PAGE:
Property owners along Lequesne Avenue in Langford are still trying to come to terms with the sewage bill they’ll be facing in the near future and are struggling to get information on the subject.
“I’m not happy with it,” said Chuck Redman, who has lived on the road with his wife, Doreen, since May 1999. “We’re very fortunate, we can afford it.”
But Redman said some of his neighbours cannot. With some retired and others near retirement age, he added, it’s a big bill to be hit with and one that could be more than $13,000 without taking into account the thousands of dollars it will could cost for property owners to run a connection from their home to the street.
A six-unit townhome project, proposed by Keycorp Developments Ltd. for 2822 and 2824 Knotty Pine Rd., has triggered the need for a sewage line to be run from Jacklin Road, down Lequesne Avenue to the new development. Langford bylaws require property owners along a newly completed line to connect within a year of the line’s completion or by the end of 2019, whichever is the later date.
Redman said that during an information session on the development held a few months prior to the Nov. 7 public hearing on the rezoning application, he specifically asked what this new sewer hookup would cost him. He left the meeting with the impression that he and other Lequesne residents would only be responsible for the cost of running the connection from their homes to the street, and that the developer would pay to connect the five homes to the main sewer line.
Keycorp development manager Rohan Rupf said, “we did go through a very thorough public process explaining how it would work.” During a rezoning process that included a community meeting on Sept. 8, subsequent council meetings and the public hearing, Keycorp’s responsibilities for the new sewer line were carefully laid out, he said. “We’re basically putting the service in on behalf of West Shore Environmental. We have to put the money up up front.”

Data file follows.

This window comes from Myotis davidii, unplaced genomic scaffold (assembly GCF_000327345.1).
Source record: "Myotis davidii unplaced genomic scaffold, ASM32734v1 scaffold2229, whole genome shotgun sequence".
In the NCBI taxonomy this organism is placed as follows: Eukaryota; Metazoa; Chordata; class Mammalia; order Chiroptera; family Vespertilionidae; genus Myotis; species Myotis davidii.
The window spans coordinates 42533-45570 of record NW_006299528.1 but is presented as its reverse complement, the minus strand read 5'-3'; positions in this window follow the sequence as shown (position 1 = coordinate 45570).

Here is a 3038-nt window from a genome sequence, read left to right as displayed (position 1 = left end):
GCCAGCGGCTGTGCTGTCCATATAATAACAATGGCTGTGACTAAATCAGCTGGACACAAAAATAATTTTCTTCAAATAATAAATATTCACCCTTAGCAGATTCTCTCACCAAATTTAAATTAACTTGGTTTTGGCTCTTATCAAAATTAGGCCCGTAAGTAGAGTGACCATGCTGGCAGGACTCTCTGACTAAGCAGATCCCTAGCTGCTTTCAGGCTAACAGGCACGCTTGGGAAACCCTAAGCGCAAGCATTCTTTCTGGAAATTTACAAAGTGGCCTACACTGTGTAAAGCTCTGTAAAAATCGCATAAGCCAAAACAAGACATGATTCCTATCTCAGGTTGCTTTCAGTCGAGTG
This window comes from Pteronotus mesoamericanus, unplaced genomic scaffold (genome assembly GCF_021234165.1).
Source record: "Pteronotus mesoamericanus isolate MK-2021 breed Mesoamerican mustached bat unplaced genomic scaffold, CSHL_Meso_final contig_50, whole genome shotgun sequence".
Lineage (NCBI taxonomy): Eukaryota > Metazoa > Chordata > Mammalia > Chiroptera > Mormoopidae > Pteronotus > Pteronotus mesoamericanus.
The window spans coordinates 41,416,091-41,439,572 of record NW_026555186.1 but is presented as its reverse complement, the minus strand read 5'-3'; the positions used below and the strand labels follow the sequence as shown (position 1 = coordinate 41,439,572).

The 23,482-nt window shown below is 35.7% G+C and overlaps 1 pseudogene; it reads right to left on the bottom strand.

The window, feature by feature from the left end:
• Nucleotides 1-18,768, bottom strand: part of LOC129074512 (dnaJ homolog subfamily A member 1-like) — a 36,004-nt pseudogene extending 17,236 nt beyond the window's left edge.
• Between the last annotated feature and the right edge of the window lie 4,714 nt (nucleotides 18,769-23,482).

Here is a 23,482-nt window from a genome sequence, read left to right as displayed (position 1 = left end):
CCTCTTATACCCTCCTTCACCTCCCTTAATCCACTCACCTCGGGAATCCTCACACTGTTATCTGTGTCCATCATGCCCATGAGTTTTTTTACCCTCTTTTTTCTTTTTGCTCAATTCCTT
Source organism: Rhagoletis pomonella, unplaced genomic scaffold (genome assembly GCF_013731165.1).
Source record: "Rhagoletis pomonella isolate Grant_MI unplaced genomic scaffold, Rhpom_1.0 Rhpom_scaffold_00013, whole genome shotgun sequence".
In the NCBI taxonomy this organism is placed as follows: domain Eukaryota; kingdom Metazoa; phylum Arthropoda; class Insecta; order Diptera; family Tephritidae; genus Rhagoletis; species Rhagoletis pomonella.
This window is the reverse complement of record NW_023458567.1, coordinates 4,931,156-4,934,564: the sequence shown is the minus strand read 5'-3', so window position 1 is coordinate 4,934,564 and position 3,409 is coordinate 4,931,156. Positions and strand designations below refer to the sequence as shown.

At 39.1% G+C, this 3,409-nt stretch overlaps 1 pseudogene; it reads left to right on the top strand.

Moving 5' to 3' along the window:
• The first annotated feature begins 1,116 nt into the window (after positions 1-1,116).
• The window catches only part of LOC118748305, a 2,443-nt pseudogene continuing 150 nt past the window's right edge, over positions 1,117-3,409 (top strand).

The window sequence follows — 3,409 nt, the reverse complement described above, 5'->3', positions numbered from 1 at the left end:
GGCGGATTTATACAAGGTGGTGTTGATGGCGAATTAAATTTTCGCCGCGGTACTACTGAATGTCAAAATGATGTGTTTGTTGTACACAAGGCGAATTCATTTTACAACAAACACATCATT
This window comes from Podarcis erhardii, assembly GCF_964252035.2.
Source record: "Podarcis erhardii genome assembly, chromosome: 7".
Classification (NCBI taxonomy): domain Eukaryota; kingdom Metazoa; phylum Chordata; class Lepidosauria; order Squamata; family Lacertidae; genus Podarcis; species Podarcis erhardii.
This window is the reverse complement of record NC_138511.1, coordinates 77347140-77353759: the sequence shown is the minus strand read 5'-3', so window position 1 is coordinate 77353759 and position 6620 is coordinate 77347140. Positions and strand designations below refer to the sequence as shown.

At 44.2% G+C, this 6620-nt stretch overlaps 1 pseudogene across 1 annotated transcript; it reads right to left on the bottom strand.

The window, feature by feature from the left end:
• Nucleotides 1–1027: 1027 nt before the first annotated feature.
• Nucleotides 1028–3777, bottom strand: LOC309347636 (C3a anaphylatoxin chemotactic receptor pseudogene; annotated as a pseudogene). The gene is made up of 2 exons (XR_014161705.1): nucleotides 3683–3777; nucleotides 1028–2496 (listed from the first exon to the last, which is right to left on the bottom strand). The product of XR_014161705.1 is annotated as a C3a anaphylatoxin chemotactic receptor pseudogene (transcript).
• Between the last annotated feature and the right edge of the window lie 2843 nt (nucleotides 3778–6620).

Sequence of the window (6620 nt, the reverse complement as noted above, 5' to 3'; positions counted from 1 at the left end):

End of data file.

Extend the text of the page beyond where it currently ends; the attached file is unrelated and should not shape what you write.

West Shore Environmental Services Inc. operates and maintains the City of Langford’s existing sewers plus any extensions of the sewage collection system, as well as handling all customer inquiries.
If Keycorp proceeds with the project, Rupf said, the company would simply create the ability for Lequesne properties to connect to the main line, but would not be responsible for paying the connection fee.
“We were all semi-happy when we thought we just had to pay to get it out there,” Redman said. But now, he noted, Lequesne residents are struggling to find information on the connection and ongoing service fees. “There’s something strange here,” he added.
Langford council addressed resident concerns regarding mandatory connection at several meetings in 2016. More information was also included in last year’s tax notices, but a number of residents appear to have missed that. City staff have since fielded numerous inquiries on the subject, prompting council to recently approve sending another letter on the subject to residents.
That notice is scheduled to go out in the next week or so to remind residents of the mandatory connection policies. It was delayed so information on the 2017 rate increases could also be included.
A number of one-time fees, outlined in the City’s sewage bylaw, include a sewer connection fee of $1,500 per inch of service pipe diameter, a sewer capital recovery fee of more than $9,700 for 2017 – a fee that is scheduled to go up to more than $10,000 by 2019 – and storage fee of $495.
In a previous meeting, council also asked that staff refer anyone with questions on sewer service or financing to West Shore Environmental. While Langford does not directly offer payment options for residents facing mandatory connection, the company has some financing available to property owners.
When asked about the connection process by the Gazette, a West Shore Environmental representative declined to comment and referred any questions about Langford’s sewage system back to the City.
“Personally, I don’t think we need any of this sewer system,” Redman said. As for his own septic system, he noted “we’ve had no troubles,” and added one of his neighbours has a relatively new septic field while another put in a new system not that long ago.